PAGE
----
Peer support sees success at NDCS

Peer support sees success at NDCS


CONTACT Dayne Urbanovsky, Director of Strategic Communications

OFFICE 402-479-5799 |

October 19, 2023 (Lincoln, Neb.) – Nearly 200 individuals serve in peer support or facilitation roles at Nebraska Department of Correctional Services (NDCS) facilities. They provide support to peers during incarceration and as they prepare for successful reentry to the community. In recognition of their invaluable role in rehabilitation, Governor Jim Pillen has proclaimed October 19 as Peer Support Celebration Day.

“Peer support is an emerging best practice that has proven to be an effective tool in supporting a person’s overall mental health and wellness,” said Deputy Director Dawn-Renee Smith. “Individuals practicing peer support are well-trained. They don’t counsel, mentor or advise, they use their lived experiences to encourage, engage with and support others as they move toward wellness and health.”

Intentional Peer Support (IPS), facilitated by the Mental Health Association of Nebraska, was first introduced at the Nebraska State Penitentiary in 2018. Today, more than 100 incarcerated individuals are currently trained to be IPS specialists at NDCS facilities. Incarcerated IPS specialists are paired with individuals who have similar experiences as a way to tackle issues related to mental health, addiction, trauma and other life challenges.

“IPS is based on hope,” said Michael Jackson, an IPS specialist at the Nebraska Correctional Youth Facility. “It’s building relationships and connection with individuals, and I think that a lot of individuals need that.” 

Incarcerated IPS specialists undergo an application process, interviews and extensive training. Upon graduation, they are equipped to walk alongside their peers in a way that enriches both individuals. As trust in the relationship builds, both people are able to challenge each other to see things from new angles, develop greater awareness of personal and relational patterns and support one another in trying new positive behaviors without the constraints of an expert/client relationship.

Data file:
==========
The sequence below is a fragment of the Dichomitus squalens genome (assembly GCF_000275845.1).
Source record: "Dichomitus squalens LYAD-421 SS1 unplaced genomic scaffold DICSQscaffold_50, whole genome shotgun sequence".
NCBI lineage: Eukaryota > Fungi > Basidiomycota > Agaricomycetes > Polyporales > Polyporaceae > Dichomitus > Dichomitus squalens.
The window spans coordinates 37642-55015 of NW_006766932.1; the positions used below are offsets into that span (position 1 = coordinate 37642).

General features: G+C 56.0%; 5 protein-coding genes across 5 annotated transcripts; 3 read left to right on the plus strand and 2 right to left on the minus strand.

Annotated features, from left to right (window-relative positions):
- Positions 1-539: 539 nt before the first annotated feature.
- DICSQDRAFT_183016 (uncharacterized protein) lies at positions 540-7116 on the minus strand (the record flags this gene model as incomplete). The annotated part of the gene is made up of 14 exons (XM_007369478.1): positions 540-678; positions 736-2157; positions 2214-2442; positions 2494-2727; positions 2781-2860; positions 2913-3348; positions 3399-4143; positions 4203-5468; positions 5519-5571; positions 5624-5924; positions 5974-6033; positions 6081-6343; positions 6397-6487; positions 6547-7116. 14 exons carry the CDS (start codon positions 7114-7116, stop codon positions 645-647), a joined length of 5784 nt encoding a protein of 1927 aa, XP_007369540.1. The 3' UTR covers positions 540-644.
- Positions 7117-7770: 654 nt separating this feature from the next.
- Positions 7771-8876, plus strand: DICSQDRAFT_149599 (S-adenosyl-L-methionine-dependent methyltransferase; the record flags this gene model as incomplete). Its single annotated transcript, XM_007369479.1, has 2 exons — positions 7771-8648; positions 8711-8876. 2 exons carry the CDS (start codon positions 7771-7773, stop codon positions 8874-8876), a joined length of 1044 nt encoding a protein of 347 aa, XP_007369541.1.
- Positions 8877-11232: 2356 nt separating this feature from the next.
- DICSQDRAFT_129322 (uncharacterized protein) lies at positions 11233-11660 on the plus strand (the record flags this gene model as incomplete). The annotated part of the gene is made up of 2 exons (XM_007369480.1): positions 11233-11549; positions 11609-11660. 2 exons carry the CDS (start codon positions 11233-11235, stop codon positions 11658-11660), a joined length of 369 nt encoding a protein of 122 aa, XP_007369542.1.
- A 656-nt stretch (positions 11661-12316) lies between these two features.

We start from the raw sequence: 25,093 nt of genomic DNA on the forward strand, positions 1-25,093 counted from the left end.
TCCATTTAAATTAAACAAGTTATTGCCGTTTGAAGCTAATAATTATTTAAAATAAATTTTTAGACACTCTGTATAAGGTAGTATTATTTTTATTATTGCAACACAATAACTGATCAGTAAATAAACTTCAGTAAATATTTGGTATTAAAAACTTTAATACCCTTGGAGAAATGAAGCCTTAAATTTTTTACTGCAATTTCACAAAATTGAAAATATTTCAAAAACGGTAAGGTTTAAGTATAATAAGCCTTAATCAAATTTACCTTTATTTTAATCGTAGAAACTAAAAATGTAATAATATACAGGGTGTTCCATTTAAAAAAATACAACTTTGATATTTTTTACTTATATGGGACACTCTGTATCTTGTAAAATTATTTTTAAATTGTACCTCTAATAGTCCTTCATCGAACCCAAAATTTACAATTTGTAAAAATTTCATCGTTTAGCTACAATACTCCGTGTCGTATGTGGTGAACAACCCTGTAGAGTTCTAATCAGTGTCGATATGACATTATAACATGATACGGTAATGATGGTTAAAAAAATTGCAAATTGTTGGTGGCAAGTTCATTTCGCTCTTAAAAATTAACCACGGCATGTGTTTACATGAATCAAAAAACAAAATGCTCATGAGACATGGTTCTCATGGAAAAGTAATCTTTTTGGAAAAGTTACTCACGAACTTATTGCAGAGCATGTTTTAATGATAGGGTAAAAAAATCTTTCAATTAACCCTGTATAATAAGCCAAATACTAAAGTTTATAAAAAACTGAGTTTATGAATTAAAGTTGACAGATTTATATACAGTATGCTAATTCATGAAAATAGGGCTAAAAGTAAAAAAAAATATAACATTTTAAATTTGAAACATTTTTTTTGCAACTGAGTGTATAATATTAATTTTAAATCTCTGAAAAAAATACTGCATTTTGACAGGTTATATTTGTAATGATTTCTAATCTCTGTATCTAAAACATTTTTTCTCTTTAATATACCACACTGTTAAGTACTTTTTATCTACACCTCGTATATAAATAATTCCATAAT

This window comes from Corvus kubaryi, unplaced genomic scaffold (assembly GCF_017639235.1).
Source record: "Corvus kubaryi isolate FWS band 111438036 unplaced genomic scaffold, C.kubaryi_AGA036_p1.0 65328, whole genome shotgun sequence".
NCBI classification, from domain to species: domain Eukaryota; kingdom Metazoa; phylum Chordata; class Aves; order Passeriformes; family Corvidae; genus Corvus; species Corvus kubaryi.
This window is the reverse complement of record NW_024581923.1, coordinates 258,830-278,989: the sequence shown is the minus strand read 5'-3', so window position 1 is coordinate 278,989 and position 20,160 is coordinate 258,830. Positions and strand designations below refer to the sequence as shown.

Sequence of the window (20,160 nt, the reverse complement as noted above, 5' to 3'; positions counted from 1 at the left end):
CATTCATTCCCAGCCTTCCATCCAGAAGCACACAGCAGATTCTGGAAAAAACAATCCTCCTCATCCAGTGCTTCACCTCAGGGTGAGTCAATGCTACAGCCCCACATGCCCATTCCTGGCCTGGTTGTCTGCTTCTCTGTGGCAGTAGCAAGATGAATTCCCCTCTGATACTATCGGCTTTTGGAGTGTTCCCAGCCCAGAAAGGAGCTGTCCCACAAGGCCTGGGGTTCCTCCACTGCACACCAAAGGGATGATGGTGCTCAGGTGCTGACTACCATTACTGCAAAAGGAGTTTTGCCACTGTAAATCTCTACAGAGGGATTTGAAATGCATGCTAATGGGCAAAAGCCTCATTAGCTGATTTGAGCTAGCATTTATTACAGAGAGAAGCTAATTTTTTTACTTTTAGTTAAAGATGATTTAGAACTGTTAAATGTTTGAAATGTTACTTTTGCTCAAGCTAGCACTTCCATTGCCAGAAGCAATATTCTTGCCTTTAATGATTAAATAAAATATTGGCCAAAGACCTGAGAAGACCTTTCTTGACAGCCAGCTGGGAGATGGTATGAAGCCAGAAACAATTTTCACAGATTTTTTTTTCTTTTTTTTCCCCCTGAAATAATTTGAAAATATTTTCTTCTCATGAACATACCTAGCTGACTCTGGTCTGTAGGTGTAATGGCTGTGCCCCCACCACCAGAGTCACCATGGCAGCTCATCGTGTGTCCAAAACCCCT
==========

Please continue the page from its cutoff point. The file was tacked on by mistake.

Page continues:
In addition to IPS, more than 90 incarcerated individuals also serve as peer facilitators for NDCS cognitive behavioral programming.

“Programming is a key component of our efforts to keep people safe and promote different individual outcomes,” Smith said. “Peer facilitators have built-in credibility based on their shared experiences. When they deliver programs alongside staff members, it enhances learning for program participants and fosters a culture of collaboration.”

Program facilitation training is provided to the peers at the same time it is provided to the staff members, during which time they learn how to use the strengths each person brings to the process.

Programs with peer facilitators include New Freedom, Thinking for a Change and The 7 Habits on the Inside. New Freedom, in partnership with the Community Justice Center, addresses topics such as personal growth, internal change and breaking gang ties. Thinking for a Change is an evidence-based, high-level cognitive behavioral program created by the National Institute of Corrections. Participants utilize role playing to address attitudes, behavior, family, friends and criminogenic thinking. The 7 Habits on the Inside program uses principles of The 7 Habits of Highly Effective People to encourage individuals to understand the power of choice and take responsibility for actions and consequences.

Peers also serve in supportive roles for many other programs and pro-social activities.